I’m cheating a little bit this week: I’m featuring a calendar entry because of what’s not on it, instead of what’s on it.
Of course, it’s hard to fit a cultural revolution onto a little square of paper, even if you’re inclined to try.
My grandfather would not have made a special note on his calendar to watch “The Ed Sullivan Show” that Sunday night. The Blumenau family tuned in just about every week, somewhere between habit and religion, no matter who was scheduled to perform.
And they were all there in the living room that night — the 77-year-old piano-teaching grandma, the fiftyish parents, the 20-year-old son home sick from college, and the teenage daughter — watching as four charming Britons picked up American popular culture and dropped it on its crewcut ear.
The Beatles were not unfamiliar to Americans — or young Americans, anyhow — when they kicked into their first number that night. In the New York area, they’d already owned the top spots on hit-radio stations for a solid month.
WINS’ Murray “the K” Kaufman, the first of many nominees for “Fifth Beatle” status, was riding his Fab Four connections nonstop on the air. And over at WABC (or “WABeatleC”), the weekly surveys from January and February 1964 show the station eagerly shoveling everything and anything Beatles onto the playlist — from album cuts, to “Tony Sheridan and the Beatles” obscurities, to cash-ins like Donna Lynn’s “My Boyfriend Got A Beatle Haircut.” (More on that in a moment.)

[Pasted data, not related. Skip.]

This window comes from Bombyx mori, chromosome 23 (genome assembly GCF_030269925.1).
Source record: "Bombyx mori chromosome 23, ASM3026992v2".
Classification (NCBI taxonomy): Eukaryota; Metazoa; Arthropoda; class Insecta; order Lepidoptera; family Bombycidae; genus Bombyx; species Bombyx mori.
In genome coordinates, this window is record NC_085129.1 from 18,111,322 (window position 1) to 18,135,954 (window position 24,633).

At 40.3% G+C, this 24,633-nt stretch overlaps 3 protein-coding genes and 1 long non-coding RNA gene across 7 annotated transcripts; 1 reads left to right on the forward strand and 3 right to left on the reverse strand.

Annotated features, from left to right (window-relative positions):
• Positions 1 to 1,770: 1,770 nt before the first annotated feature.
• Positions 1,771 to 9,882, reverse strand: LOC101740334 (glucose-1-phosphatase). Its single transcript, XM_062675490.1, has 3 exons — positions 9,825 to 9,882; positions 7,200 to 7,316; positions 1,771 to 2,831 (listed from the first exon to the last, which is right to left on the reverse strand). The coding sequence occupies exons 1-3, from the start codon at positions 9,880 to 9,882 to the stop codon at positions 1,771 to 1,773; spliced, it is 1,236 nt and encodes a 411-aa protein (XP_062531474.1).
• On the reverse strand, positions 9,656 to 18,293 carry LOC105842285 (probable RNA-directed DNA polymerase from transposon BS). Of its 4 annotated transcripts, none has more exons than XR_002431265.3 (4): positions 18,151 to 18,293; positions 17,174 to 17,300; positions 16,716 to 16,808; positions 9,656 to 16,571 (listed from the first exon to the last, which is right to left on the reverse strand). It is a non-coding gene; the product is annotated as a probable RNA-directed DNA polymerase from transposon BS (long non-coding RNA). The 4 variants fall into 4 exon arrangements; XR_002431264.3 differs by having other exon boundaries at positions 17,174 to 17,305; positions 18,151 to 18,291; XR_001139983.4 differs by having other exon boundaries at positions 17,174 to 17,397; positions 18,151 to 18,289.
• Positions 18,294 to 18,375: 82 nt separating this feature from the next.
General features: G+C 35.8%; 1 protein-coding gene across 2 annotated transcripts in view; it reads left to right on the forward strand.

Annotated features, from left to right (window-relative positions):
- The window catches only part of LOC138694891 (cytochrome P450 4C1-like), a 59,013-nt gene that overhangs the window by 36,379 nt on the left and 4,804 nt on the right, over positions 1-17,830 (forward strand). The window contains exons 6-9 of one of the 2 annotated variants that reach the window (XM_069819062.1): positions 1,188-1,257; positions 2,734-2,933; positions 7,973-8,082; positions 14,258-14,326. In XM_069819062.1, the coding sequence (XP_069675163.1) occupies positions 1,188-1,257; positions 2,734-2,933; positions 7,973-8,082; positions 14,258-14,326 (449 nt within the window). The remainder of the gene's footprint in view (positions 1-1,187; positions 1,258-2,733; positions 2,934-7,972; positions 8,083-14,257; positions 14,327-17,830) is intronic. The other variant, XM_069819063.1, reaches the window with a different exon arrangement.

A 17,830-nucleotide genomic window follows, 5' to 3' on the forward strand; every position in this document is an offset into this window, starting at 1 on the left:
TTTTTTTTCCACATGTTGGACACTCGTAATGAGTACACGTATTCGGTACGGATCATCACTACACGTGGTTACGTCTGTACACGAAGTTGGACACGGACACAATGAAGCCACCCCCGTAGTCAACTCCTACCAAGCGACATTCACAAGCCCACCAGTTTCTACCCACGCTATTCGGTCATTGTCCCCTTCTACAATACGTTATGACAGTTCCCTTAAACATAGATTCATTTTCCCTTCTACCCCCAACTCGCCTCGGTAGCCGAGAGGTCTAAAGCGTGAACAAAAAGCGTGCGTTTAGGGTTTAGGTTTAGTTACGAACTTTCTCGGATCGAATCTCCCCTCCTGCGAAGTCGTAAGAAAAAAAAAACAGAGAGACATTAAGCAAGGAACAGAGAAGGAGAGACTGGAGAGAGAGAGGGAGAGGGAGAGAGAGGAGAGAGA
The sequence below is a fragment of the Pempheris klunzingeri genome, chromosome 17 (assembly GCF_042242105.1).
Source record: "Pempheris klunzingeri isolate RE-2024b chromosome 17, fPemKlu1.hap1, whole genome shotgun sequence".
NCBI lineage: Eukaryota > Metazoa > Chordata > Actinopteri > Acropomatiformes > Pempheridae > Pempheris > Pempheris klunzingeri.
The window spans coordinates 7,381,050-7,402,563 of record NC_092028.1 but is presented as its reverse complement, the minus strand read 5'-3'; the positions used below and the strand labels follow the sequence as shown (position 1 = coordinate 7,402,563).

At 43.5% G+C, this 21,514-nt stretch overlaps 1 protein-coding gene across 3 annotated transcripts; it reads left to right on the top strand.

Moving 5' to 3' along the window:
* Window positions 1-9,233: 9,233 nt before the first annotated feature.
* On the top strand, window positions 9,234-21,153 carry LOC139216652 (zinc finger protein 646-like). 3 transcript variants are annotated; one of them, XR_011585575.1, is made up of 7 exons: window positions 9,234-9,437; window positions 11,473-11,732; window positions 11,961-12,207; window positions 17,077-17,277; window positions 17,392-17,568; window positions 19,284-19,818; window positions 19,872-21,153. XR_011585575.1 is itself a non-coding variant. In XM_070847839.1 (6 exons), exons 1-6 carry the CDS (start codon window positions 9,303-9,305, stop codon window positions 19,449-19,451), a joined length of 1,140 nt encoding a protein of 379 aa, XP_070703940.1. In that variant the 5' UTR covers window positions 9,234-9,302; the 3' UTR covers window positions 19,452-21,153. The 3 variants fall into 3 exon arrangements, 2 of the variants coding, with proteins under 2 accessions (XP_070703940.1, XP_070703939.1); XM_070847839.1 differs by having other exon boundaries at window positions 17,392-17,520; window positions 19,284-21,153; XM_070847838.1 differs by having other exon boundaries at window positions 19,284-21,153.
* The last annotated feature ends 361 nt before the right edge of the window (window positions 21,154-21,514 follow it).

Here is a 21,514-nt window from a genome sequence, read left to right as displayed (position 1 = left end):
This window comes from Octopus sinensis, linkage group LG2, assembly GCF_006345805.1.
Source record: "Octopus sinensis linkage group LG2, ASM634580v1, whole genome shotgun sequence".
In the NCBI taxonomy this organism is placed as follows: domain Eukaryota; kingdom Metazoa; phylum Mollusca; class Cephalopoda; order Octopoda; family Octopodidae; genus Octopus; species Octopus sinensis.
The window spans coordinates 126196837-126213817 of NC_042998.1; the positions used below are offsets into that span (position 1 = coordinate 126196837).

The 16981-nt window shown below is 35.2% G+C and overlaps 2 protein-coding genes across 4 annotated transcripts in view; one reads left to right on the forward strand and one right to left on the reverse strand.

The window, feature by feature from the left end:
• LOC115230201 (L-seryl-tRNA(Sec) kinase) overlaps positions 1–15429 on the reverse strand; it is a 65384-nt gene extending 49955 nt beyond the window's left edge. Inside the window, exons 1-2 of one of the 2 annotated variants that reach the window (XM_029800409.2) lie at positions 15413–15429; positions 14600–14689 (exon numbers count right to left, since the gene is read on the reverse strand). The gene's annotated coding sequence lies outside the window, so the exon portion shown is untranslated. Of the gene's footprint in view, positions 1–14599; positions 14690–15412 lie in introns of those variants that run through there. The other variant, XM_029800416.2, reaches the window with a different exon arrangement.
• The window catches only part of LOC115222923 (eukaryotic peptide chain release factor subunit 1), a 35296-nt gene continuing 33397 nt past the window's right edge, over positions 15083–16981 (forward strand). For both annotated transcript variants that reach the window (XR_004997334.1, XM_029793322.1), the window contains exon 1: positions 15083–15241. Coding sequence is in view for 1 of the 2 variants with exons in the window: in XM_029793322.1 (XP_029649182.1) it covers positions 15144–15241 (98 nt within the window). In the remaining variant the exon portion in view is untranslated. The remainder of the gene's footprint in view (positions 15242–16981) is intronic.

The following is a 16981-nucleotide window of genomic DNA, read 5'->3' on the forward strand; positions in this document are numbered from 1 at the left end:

Still, the group had plenty to prove. If they’d gotten up on network television and frozen under the stage lights, they might have been dismissed — not just by the older generation, but by the young as well, who are always prone to backlash when they perceive excessive hype.
But John, Paul, George and Ringo didn’t freeze or choke. And as a result, even 48 (!) years later, the Beatles’ five-song “Ed Sullivan” debut remains a pleasure to watch.
The band exudes charm, energy and confidence. They’ve drilled this act in a hundred musty ballrooms across the pond, and they’re more than ready for their close-up.
And every song is crafted or arranged with ear-catching creative fillips, from George’s surprisingly dexterous chording on “‘Til There Was You,” to Paul’s high harmony the second time through the bridge of “I Wanna Hold Your Hand” (“And when I touch you I feel happy inside”), which still gives me goosebumps every time I hear it.
But what did the five people in the living room on Hope Street — a scant 40 highway miles away from Ed Sullivan’s theater — think?
Pauline “Grossee” Blumenau, the piano-teaching grandma
My Aunt Elaine says: Girls watching them on the Ed Sullivan show were screaming and fainting, and your grandparents and Grossee could not comprehend what all their hysterics were about. Even I thought they went a bit overboard.
The people who owned the music store where Grossee purchased music for her pupils predicted the Beatles would soon be over and done with. Many adults hoped so, I think.
William Blumenau, paterfamilias and keeper of the calendar
My dad says: My father didn’t tip his hand; I suspect he thought it was pop culture nonsense.
Corine Blumenau, homemaker